A local legend gone haywire.
A small-town cop.
An impossible eyewitness testimony.
Which is easier to believe—that killer mermaids exist, or that one person is worth risking everything for?
For fans of The Seven Husbands of Evelyn Hugo and Into the Drowning Deep comes a chilling horror story steeped in urban rumor.
-from the author’s website
The Reyes Incident cover, designed by Donnie Goodman
In Homer’s epic poem The Odyssey, Circe warns of the sirens: creatures whose song lures sailors to certain death. Odysseus’ men stuff wax in their ears, while Odysseus himself is bound to the mast; he hears the song but resists the call to steer the ship into the rocks. In mythology, sirens are depicted with the heads of women and the bodies of birds. Over the years, however, the image has shifted, with many equating sirens with mermaids and vice versa. This confusion may have arisen as early as the 9th century when a version of the Physiologus (a didactic Christian text) included a drawing of a mermaid alongside an accurate description of a mythological siren. Briana Morgan’s 2022 novella The Reyes Incident favours the mermaid approach, offering vicious, enigmatic, beguiling creatures whose song is hard to resist.
Andie Alameda has her own siren song to resist. The relationship with her wife, Joy, has become strained– betrayals, tragedy, and a gradual emotional distance testing the marriage – and Andie finds herself drawn to Liv Reyes, the young woman who claims to have seen monsters in an abandoned bunker. Disheveled, bloody, and possibly injured, Liv tells her tale over a month of police interviews. Despite how bizarre it sounds, Andie believes her. Ignoring her colleagues’ concerns and the intervention of her police chief father, she becomes obsessed not only with Liv but also with the impossible truth that lies in the woods.
The Reyes Incident is not an epistolary novella, though Morgan flirts with the structure, including incident reports and intradepartmental emails. Much of the story is revealed through Liv’s police interviews. She recounts her friends’ invitation to reprise her role as a camerawoman for their urban exploration YouTube channel. A group of twenty-somethings descending, cameras at the ready, into an allegedly haunted and certainly mysterious location recalls found footage films like Gonjiam: Haunted Assylum (2018). A commitment to that structure would have benefitted the book massively. As it stands, Liv’s testimony is too formal. She recalls dialogue and other details far more accurately than might be expected. These sections are explicitly verbatim transcripts, but they lack spontaneity or a conversational tone. They would perhaps work better as flashbacks from her perspective, with an understanding that her actual testimony reads much more naturally.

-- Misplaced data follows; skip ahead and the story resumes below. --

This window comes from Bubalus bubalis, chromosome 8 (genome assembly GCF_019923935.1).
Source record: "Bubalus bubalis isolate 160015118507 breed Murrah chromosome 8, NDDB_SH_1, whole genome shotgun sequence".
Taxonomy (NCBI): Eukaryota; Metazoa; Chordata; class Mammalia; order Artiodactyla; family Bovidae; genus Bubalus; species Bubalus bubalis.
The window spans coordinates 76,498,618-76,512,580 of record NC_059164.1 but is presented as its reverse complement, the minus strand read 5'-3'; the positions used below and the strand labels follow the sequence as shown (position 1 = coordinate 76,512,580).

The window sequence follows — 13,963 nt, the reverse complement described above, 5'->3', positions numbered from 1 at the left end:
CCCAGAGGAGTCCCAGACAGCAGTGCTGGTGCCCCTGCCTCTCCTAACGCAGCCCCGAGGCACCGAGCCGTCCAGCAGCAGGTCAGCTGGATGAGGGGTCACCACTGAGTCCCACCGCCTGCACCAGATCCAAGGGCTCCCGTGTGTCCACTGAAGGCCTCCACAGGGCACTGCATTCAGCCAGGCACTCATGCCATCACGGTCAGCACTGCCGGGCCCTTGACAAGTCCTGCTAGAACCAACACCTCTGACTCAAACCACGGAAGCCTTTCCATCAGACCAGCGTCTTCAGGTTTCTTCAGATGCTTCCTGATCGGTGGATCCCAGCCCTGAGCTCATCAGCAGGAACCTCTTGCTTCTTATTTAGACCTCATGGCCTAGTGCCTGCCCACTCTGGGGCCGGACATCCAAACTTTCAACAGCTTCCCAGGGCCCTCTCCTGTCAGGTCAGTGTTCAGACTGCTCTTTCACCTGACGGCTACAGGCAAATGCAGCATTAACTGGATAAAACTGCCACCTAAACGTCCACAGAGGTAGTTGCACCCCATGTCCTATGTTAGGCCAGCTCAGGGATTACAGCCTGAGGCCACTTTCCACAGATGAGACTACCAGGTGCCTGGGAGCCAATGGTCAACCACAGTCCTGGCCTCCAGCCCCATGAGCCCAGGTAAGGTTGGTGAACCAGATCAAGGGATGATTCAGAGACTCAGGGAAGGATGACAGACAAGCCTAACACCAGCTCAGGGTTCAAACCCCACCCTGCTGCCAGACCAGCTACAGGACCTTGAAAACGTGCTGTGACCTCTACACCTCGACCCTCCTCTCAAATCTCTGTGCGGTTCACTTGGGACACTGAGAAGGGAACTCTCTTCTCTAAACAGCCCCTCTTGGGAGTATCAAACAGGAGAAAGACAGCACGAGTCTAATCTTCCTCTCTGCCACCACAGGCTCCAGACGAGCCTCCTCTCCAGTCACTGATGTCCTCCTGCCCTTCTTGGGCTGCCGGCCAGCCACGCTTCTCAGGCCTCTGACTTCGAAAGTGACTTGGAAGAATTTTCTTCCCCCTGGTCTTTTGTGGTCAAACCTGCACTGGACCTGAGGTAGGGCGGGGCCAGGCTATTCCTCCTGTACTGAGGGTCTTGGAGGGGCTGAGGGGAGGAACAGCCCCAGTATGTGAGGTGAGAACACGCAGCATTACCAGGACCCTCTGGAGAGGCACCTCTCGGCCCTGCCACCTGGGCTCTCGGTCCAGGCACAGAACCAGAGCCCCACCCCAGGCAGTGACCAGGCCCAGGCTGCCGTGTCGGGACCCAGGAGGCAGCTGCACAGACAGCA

The testimony is, without doubt, the most interesting part of the book. Morgan cleverly exploits not only the found footage genre but also the decades-old horror staple of irradiated monsters. An abandoned military bunker housing a government conspiracy, coupled with a group of young people poking their noses where they don’t belong, makes for a fun and compelling read. The monsters are monstrous, the mystery mysterious, and the pace is propulsive enough to offer a fun couple of hours’ escapism. Morgan’s love for the genre is obvious, and the novella would be perfect for horror film fans whose appreciation may not always extend to literature. Aside from the Gonjiam comparison, the book has shades of The Blair Witch Project, while the bunker recalls It: Chapter 2‘s cistern, or perhaps the darkened, flooded basement levels of countless video games. The influences are clear, but the novella offers enough creativity and originality to stand alone.
The protagonist, Andie, may divide readers. Like many fictional cops, she is tenacious, dedicated, and convinced that she is an exception to the rule; she serves and protects properly. Therefore her inappropriate attraction to Liv develops quickly and lacks emotional depth. Andie herself feels shallow, too. Morgan reveals Andie’s fears, hopes, and trauma far too easily. This is, in part, down to the length of the book, but we never have to work to earn her history. She is an open book, with each important detail revealed in a few sentences before the story moves on. At least once, this confuses the timeline, as one conversation between Andie and Joy seems to take place in the past, when in fact it is a continuation of the present. Her experience as a lesbian cop in a small town is introduced and then forgotten. Of course, queer characters are allowed to exist without their identities defining them, but when so little depth is offered, it feels like a missed opportunity.
In the end, though, The Reyes Incident is a quick, gory, easy read. It combines government conspiracies, seductive monstresses, and dangerous obsessions to create a fun if uneven novella. Horror fans who appreciate twists on genre staples will no doubt find something to love in this gruesome little book, which is out now. You can purchase the paperback or eBook from various outlets, or a signed copy directly from the author.
Grimoire of Horror thanks Briana Morgan for providing a copy of the book in exchange for an honest review.
Isabelle is a writer from the UK who enjoys alternative manga and horror films. When not writing, you can probably find Isabelle buying books or obsessing over Martin and Lewis.